The Al-Abbas Islamic Centre became the first mosque in the UK to open as an inoculation hub in January (Photo credit: Zaasha Photography)
by LAUREN CODLING
MUSLIMS have been encouraged to attend vaccination appointments during Ramadan as community leaders raised concerns that some may delay their jabs due to fears it may break their fast.
Throughout Ramadan, which began on Tuesday (13), Muslims fast every day from dawn to sunset. However, some have expressed concern about a drop in the numbers of Muslims actively engaging with vaccination drives during the holy month.
Murtaza Master is the clinical director for the Masters Pharmacy group, which delivers vaccination services at mosques in Birmingham, including the Al-Abbas Islamic Centre (AAIC) and the Green Lane Masjid and Community Centre (GLMCC).
He has predicted many Muslims may not want to receive their jab during the holy month for various reasons. “Some people will know that they may have side effects after the jab and will think they cannot afford to get ill when they are fasting,” he told Eastern Eye. “Others will not recognise the official stance on vaccinations from organisations such as the Muslim Council of Britain (MCB).”
The MCB has supported Muslims being immunised during Ramadan. The group’s secretary general, Zara Mohammed, said: “The message for vaccination during Ramadan is clear – vaccines don’t invalidate your fast. Stay safe, protect one another and get vaccinated.”
The British Islamic Medical Association (BIMA) also released guidance to confirm vaccinations were safe during Ramadan. Dr Farzana Hussain, a practising Muslim who works at The Project Surgery in east London, said there was no need to avoid daylight hours and it was a religious duty for Muslims to get vaccinated when their turn comes.
Dr Hussain added: “Getting an injection does not break the fast as it’s not nutrition. So there is absolutely no reason why you shouldn’t have it if you are eligible and have been invited for your Covid-19 vaccine, and those scheduled for their second dose, should take it.
“The Qu’ran says saving your life is the most important thing – to save one life is to save the whole of humanity. It’s the responsibility of a practising Muslim to take the vaccine,” Dr Hussain said. “Anyone concerned about requiring painkillers should remember that while side effects are unlikely, breaking the fast to take medication is allowed during Ramadan if you are unwell, regardless of the cause.”
Saleem Ahmed is the head of services and welfare at GLMCC. He confirmed that imams from the mosque have put out official statements to reassure communities the vaccination does not nullify the fast. “For Muslims who want to take the vaccine, they can do so without worrying about invalidating the iftar (the meal eaten by Muslims after sunset during Ramadan),” Ahmed told Eastern Eye.
Although recent figures have shown an increase in vaccine acceptance from ethnic minority groups, data from the Office of National Statistics (ONS) showed Muslims are one of the least likely faith groups to take the jab compared to members of other faiths. Statistics released last month found the lowest rates of vaccination were among adults aged over 70 identifying as Muslim (72.3 per cent).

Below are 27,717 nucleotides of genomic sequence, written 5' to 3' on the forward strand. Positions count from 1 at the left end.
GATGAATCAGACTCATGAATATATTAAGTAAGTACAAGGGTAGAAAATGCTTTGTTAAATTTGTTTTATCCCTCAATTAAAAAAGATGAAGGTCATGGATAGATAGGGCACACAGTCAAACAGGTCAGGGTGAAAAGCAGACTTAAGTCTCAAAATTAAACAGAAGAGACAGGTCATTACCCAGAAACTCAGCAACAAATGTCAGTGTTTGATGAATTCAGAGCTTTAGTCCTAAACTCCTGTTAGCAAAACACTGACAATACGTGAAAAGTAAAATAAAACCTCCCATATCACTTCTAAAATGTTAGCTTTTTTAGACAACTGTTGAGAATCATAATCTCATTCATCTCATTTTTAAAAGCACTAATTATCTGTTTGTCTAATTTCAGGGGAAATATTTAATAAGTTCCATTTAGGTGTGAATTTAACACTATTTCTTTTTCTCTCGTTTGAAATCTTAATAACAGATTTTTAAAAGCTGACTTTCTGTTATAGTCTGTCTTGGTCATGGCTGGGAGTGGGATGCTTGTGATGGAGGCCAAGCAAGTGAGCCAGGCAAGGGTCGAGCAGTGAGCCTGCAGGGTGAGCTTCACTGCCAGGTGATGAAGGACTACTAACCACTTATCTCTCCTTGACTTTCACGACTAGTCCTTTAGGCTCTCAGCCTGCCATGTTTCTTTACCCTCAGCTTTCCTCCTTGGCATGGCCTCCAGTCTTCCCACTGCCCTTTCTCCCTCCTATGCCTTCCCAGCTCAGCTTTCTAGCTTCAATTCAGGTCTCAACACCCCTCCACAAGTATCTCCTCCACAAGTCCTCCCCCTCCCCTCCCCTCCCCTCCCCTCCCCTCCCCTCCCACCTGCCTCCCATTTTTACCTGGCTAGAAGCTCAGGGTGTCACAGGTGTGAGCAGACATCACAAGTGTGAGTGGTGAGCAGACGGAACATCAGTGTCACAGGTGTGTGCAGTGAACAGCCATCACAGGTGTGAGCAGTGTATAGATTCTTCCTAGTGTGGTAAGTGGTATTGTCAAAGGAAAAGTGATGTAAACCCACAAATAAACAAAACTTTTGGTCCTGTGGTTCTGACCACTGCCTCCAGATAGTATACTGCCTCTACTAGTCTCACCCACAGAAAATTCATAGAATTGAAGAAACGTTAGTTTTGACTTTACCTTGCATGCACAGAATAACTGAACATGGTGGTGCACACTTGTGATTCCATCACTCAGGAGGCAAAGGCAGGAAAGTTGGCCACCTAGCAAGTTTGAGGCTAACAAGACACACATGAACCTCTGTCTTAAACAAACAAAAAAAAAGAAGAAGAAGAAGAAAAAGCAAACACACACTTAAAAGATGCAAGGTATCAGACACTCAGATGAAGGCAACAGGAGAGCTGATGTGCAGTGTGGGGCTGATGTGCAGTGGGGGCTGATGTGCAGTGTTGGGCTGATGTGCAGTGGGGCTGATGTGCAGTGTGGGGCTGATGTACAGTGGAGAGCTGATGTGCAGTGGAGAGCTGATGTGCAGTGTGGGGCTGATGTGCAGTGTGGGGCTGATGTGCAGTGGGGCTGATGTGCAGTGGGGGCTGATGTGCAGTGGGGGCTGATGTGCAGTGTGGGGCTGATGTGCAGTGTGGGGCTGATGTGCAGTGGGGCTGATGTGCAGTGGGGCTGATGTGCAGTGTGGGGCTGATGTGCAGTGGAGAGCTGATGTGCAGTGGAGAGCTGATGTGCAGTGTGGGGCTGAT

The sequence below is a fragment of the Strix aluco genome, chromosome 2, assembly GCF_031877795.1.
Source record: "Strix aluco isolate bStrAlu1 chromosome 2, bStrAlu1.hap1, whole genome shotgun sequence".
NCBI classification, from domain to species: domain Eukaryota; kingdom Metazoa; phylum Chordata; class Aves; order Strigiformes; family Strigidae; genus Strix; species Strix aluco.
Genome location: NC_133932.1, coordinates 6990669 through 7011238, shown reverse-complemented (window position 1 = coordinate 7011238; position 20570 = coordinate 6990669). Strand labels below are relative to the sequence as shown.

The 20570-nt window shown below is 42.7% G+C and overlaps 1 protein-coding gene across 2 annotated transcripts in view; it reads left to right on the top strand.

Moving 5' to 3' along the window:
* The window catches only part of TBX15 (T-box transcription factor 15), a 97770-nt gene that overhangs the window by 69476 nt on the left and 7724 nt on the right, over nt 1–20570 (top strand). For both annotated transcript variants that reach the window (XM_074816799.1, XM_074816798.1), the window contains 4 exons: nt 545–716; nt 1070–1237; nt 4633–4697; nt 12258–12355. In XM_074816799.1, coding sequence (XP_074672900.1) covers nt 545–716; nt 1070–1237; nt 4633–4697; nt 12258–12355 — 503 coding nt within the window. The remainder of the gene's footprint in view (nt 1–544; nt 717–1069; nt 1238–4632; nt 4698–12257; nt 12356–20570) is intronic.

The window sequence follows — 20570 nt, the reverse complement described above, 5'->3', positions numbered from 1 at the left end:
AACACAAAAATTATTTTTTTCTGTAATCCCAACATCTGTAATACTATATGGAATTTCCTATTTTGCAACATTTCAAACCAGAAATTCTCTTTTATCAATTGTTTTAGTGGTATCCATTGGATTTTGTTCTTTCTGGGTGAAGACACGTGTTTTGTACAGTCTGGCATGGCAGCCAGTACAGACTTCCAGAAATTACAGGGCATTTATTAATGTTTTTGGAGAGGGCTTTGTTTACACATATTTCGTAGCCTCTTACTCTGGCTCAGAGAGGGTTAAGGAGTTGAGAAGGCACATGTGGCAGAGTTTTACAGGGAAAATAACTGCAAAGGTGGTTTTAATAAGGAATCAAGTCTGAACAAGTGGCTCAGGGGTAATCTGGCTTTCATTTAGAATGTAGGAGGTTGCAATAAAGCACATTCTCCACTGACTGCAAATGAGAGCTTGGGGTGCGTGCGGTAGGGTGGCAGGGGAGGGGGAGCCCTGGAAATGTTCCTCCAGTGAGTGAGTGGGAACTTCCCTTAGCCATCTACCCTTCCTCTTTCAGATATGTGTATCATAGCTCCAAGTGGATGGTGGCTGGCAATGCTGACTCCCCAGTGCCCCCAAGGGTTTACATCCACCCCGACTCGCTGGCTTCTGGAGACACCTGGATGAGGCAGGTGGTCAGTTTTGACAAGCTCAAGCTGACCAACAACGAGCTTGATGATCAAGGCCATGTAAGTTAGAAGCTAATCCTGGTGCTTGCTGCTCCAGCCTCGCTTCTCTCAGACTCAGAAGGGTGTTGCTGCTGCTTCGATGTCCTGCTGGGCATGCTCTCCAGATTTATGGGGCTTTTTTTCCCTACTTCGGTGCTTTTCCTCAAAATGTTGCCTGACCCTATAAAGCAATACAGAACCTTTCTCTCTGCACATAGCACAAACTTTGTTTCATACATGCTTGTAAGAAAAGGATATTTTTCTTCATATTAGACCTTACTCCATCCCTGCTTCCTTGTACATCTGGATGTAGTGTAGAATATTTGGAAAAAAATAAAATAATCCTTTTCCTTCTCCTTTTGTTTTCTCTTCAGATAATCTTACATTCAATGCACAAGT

The AAIC became the first mosque in the UK to open as an inoculation hub in January. Master admitted the initial response to the centre was slow, as some ethnic minorities were hesitant to take the vaccine due to the spread of various conspiracy theories. Since the vaccine has been endorsed by local faith leaders, the centre has seen an increase of people coming forward.
“The imams and all the community leaders have encouraged the community to take part in the scheme,” said Master, who is an AICC congregation member. “I think that has enormously helped and the figures have really increased. There’s much, much more uptake now than we had in the first few weeks.”
Acknowledging the circulation of rumours, Ahmed said: “Our stance is not to force anybody to take the vaccination, but to dispel any myths around it and to make it accessible for those who do wish to take it. We’ve worked with the BIMA on this – a core part of our faith is to trust people of knowledge and be fact-based.”
Using mosques as vaccination hubs means they can accommodate any religious or cultural needs, experts said. For instance, services are offered in a number of different languages. The AAIC and GLMCC also offer segregated sections for women who are being vaccinated (Islam has principles of separating the sexes in places of worship).
“We need to consider the needs of the community or the wants of the community, so we provided a facility for women to have a separate screening area,” Ahmed explained. “And we found that not only do (Muslim) women want to use it, but so do many men and non-Muslims too.”
As Muslims are familiar with and trust their places of worship, Master believes it gives them confidence to engage with the vaccine programme. “They have a lot of confidence in mosques just like people have confidence in GPs,” he explained. “They feel much more at ease at having it in such a place.”
In response to Eastern Eye, an MCB spokesperson confirmed that new guidance had been released by the council prior to Ramadan, aiming to help mosque and community leaders keep their communities safe during the holy month.